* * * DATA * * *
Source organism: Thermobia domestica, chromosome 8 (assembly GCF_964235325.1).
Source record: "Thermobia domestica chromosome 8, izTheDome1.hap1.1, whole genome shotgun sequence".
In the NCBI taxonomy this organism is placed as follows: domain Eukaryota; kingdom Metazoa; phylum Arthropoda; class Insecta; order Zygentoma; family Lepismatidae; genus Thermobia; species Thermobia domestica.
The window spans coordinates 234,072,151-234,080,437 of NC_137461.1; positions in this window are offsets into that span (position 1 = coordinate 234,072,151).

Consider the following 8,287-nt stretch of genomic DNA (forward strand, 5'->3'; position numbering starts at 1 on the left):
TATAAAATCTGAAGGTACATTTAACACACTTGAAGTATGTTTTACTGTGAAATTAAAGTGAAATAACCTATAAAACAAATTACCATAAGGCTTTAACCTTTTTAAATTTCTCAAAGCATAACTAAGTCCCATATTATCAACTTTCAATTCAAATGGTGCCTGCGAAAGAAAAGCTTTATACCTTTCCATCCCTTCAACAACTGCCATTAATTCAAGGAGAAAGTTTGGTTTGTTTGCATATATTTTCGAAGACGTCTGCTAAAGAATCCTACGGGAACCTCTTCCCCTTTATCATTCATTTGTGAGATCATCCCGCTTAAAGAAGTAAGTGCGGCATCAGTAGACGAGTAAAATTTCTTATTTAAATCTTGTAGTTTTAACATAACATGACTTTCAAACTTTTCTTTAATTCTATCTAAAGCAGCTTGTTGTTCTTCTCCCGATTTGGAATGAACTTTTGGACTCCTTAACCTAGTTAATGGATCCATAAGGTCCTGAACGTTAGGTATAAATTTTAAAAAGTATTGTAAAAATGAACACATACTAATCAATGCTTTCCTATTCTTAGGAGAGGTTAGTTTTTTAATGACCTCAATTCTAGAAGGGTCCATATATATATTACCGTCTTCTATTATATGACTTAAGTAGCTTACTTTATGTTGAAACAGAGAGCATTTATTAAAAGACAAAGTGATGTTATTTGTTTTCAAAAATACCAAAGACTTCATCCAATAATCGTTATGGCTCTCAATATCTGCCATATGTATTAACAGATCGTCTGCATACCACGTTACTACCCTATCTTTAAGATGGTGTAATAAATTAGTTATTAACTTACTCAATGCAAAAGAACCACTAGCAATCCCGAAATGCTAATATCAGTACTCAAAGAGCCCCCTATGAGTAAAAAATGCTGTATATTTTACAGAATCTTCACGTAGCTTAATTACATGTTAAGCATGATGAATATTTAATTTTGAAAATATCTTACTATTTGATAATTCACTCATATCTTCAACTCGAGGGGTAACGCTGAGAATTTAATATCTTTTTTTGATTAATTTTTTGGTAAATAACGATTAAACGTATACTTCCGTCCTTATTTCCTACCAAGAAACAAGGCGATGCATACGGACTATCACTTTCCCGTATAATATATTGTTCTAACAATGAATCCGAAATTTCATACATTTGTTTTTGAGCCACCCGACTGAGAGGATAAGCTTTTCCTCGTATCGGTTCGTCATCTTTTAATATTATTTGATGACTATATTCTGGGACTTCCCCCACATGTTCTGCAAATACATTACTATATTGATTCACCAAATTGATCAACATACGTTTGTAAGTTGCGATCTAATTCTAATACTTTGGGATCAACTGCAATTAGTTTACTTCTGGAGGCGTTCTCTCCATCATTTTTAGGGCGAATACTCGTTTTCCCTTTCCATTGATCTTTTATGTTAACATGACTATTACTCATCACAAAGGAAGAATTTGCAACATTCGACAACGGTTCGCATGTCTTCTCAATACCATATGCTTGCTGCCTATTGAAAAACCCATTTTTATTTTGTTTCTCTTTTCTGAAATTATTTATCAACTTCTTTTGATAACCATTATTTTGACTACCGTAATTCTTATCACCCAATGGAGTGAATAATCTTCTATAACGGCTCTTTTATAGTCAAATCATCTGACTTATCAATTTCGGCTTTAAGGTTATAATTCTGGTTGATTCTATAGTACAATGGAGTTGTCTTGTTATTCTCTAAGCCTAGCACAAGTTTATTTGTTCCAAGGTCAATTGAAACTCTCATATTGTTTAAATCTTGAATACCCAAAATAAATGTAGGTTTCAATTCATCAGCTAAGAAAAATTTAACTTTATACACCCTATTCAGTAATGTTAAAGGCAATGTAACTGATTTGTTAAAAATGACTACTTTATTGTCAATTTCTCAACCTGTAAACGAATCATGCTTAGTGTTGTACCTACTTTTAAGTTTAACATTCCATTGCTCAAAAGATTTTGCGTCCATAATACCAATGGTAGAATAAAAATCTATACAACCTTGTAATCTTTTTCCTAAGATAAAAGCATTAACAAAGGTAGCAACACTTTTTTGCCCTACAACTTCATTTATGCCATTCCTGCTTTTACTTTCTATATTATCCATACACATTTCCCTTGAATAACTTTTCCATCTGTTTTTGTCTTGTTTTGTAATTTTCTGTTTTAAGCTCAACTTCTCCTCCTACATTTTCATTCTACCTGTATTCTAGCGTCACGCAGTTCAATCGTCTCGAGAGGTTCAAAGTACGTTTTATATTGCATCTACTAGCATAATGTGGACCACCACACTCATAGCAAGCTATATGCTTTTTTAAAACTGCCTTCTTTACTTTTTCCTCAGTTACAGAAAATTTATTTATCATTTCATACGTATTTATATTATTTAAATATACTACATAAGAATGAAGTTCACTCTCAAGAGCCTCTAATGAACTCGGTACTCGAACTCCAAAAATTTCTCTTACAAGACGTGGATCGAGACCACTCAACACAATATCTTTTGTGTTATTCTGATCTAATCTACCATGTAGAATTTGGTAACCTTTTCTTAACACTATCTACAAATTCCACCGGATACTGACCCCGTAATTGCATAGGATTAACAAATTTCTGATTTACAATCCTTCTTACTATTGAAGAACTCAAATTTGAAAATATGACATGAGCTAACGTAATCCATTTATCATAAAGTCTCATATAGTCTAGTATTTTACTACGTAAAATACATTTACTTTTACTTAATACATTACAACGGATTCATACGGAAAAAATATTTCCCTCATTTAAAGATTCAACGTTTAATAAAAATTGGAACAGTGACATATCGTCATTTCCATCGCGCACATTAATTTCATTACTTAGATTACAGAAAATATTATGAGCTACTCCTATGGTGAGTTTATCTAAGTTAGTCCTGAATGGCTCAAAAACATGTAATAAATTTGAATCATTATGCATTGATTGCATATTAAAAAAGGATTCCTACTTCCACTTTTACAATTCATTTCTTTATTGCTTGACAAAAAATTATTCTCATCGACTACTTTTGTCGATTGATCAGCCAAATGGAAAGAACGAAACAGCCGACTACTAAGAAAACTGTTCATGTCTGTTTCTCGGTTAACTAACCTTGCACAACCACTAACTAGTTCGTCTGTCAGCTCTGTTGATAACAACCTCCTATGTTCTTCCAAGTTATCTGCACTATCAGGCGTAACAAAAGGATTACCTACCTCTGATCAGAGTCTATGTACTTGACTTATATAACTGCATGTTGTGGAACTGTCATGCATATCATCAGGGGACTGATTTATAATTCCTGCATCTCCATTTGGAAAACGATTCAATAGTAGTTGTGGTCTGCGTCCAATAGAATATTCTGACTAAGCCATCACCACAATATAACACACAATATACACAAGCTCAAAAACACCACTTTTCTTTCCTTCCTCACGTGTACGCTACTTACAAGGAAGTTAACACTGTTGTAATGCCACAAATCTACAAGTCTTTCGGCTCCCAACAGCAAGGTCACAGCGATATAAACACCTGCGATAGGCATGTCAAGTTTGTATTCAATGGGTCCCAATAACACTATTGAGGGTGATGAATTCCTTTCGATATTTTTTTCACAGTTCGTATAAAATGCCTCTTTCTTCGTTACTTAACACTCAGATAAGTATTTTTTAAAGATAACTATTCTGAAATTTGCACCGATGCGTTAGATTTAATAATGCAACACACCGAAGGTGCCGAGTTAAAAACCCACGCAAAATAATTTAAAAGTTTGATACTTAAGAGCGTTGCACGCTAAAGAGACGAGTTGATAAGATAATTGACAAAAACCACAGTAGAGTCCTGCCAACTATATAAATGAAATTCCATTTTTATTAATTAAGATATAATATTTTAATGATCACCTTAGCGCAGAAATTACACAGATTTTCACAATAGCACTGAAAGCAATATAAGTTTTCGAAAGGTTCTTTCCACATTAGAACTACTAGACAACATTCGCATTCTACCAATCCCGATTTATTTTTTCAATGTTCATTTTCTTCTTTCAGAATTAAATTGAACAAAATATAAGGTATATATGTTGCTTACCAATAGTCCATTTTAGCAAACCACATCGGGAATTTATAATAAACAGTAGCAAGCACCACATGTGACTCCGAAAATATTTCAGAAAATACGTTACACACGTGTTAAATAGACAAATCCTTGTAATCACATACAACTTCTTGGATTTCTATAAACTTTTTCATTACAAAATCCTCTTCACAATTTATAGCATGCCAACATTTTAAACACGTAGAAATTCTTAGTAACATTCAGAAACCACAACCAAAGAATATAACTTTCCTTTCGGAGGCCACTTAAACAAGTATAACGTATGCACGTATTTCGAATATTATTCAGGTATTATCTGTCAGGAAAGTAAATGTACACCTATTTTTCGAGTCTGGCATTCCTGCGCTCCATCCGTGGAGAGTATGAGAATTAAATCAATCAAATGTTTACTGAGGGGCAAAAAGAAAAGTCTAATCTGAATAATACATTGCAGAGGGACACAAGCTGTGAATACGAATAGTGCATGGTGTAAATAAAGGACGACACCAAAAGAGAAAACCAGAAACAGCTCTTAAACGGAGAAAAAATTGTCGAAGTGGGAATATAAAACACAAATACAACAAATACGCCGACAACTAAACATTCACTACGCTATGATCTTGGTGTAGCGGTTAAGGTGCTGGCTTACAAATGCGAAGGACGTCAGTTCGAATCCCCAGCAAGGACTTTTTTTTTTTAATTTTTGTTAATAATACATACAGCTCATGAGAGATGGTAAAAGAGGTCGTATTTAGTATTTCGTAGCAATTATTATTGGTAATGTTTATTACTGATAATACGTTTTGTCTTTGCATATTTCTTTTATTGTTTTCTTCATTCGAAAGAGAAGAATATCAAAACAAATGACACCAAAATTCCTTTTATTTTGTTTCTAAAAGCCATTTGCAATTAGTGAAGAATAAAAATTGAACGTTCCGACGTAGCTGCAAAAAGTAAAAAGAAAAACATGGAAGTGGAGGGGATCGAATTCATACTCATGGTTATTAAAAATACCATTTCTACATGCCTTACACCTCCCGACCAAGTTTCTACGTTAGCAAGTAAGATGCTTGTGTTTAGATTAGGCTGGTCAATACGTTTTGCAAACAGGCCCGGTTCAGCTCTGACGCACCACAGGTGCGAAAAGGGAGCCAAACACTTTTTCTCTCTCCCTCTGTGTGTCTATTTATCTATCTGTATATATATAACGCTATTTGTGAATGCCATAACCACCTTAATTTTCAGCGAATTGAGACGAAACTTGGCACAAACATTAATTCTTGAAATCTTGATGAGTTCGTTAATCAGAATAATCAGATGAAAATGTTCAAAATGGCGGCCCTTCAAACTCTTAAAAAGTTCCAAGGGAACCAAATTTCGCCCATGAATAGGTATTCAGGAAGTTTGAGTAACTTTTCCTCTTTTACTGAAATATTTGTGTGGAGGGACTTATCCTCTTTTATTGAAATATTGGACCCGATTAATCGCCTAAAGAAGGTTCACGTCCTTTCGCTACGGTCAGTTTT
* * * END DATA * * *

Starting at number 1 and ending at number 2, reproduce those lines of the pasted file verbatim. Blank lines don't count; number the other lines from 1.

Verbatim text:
Source organism: Thermobia domestica, chromosome 8 (assembly GCF_964235325.1).
Source record: "Thermobia domestica chromosome 8, izTheDome1.hap1.1, whole genome shotgun sequence".